A quote from director Francine Parker in an essay about Dorothy sums up her idea of the director’s role involving both authority and collaboration:
“…a woman has a different point of view on life. And the world does take on a rather startling and surprising look when observed through the eyes of a skilled, talented, hard-working, learned and thoroughly unintimidated female”.

Listen to the episode here.

Sources:
Casella, D. (2009) ‘What women want: the complex world of Dorothy Arzner and her cinematic women
The Journal of Cinema & Media Vol. 50 Issue 1/2, pp. 235-270.
Christopher Strong (1933) Dir. Dorothy Arzner [DVD] RKO.
Craig’s Wife (1936) Dir. Dorothy Arzner [Internet Archive] Columbia.
Dance, Girl, Dance (1940) Dir. Dorothy Arzner [DVD] RKO.
First Comes Courage (1943) Dir. Dorothy Arzner [Internet Archive] Columbia.
Honor Among Lovers (1931) Dir. Dorothy Arzner [YouTube] Paramount.
Mayne, J. (1994) Directed by Dorothy Arzner. Bloomington & Indianapolis: Indiana UP.
Merrily We Go to Hell (1932) Dir. Dorothy Arzner [DVD] Paramount.
The Bride Wore Red (1937) Dir. Dorothy Arzner [DVD] MGM.
The Wild Party (1929) Dir. Dorothy Arzner [Internet Archive] Paramount.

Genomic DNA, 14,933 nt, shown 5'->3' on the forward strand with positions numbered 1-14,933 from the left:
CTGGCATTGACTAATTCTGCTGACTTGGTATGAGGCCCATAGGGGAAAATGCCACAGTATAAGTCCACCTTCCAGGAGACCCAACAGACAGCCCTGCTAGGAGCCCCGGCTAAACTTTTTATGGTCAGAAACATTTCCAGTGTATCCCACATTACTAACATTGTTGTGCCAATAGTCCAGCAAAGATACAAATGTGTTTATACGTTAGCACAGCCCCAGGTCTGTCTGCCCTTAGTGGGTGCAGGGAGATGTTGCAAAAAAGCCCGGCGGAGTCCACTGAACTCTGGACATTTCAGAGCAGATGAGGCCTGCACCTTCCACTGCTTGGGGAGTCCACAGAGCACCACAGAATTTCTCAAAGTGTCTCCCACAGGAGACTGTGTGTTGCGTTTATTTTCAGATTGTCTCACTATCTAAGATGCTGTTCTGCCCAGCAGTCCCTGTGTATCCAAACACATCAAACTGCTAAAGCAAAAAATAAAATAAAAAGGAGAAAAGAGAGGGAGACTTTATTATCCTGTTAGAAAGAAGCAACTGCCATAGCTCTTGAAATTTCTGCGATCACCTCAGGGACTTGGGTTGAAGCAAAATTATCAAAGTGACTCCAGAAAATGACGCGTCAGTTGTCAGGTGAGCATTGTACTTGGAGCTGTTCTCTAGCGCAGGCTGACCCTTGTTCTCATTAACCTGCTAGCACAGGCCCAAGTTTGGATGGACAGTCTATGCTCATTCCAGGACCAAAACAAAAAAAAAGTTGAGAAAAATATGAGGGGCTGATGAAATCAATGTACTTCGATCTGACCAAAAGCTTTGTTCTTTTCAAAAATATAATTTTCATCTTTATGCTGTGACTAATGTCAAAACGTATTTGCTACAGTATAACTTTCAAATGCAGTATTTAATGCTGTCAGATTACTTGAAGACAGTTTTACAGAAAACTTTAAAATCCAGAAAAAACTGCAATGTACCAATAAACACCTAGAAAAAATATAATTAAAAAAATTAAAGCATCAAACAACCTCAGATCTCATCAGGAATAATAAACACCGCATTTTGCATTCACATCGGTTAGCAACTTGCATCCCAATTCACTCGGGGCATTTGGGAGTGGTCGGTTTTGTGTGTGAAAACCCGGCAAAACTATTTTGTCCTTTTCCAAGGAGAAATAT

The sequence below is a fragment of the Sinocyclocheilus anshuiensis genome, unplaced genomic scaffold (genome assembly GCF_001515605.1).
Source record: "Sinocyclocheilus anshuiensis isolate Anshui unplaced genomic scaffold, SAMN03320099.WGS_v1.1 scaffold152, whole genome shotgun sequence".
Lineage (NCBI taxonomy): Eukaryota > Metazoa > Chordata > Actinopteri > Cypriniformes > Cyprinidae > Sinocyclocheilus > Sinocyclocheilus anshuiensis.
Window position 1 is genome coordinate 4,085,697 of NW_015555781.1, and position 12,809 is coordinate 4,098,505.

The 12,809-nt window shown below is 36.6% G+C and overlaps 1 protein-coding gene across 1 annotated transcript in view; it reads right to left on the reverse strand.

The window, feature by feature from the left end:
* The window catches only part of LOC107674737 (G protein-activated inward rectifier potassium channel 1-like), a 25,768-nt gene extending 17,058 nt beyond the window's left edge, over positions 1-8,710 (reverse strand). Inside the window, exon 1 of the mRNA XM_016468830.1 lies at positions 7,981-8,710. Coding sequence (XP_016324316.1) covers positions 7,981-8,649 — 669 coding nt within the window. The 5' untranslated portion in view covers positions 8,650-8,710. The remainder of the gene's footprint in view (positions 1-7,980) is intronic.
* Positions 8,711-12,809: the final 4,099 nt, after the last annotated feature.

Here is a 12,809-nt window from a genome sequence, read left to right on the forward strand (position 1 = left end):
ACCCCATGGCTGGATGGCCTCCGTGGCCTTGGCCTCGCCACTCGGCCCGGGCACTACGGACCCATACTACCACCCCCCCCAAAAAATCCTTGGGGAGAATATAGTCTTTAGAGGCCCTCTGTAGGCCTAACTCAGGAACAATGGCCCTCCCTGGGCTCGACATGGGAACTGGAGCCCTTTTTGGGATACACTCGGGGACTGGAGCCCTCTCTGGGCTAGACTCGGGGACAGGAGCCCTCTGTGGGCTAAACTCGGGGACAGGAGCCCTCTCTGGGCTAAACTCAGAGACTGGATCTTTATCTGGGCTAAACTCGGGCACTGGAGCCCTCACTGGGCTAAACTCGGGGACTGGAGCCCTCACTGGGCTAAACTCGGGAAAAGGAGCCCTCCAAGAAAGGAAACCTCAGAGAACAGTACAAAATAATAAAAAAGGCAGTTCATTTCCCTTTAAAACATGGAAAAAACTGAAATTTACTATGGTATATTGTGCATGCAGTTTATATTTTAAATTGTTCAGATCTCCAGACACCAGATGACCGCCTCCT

www.bfi.org.uk/news-opinion/sigh…r-queen-hollywood
sensesofcinema.com/2003/great-directors/arzner/

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Any Ladle’s Sweet That Dishes Out Some Gravy! The Women – Episode 4

It’s all about the women! In our 4th episode we delve deep into the 1939 all female classic, The Women. Directed by George Cukor, this biting social satire includes an impressive ensemble cast, Joan Crawford, Norma Shearer, and Paulette Goddard to name but a few. Shining with a sharp script by Anita Loos, we discuss the often overlooked subtleties and artistry of this under-appreciated film.

Any Ladle’s Sweet That Dishes Out Some Gravy! The Women – Episode 4 by Any Ladle’s Sweet

It’s all about the women! In our 4th episode we delve deep into the 1939 all female classic, The Women. Directed by George Cukor, this biting social satire includes an impressive ensemble cast, Joan Crawford, Norma Shearer, and Paulette Goddard to name but a few.

Sources:
Nugent, F.S. (1939) ‘Review: The Women’. The New York Times, 22 September.
www.nytimes.com/movie/review?res=…1DFBF668382629EDE
Carey, G. (1988) Anita Loos: A biography. London: Bloomsbury.
Considine, S. (1989) Bette & Joan: the divine feud. London: Sphere.
Crawford, J. (1962) A portrait of Joan: The Autobiography of Joan Crawford. (with Jane Kesner Ardmore). New York: Doubleday.
Fontaine, J (1978) No bed of roses. New York: Morrow.
Lambert, G. (1973) On Cukor. London: W.H. Allen.
Loos, A. (1974) Kiss Hollywood goodbye. London: W.H. Allen.
Lugowski, D.M. (2011) ‘Norma Shearer and Joan Crawford: rivals at the glamour factory’, in McLean, A.L (ed.) Glamour in a golden age: movie stars of the 1930s. New Brunswick: Rutgers University Press.
McGilligan, P. (1991) George Cukor: A double life. London: Faber and Faber.
Russell, R. (1977) Life is a banquet. (with Chris Chase). New York: Random House.
Thomas, B. (1978) Joan Crawford: a biography. London: Weidenfeld and Nicolson.
The Women (1939) Dir. George Cukor. [DVD] MGM.
seul-le-cinema.blogspot.ie/2008/12/women-1939.html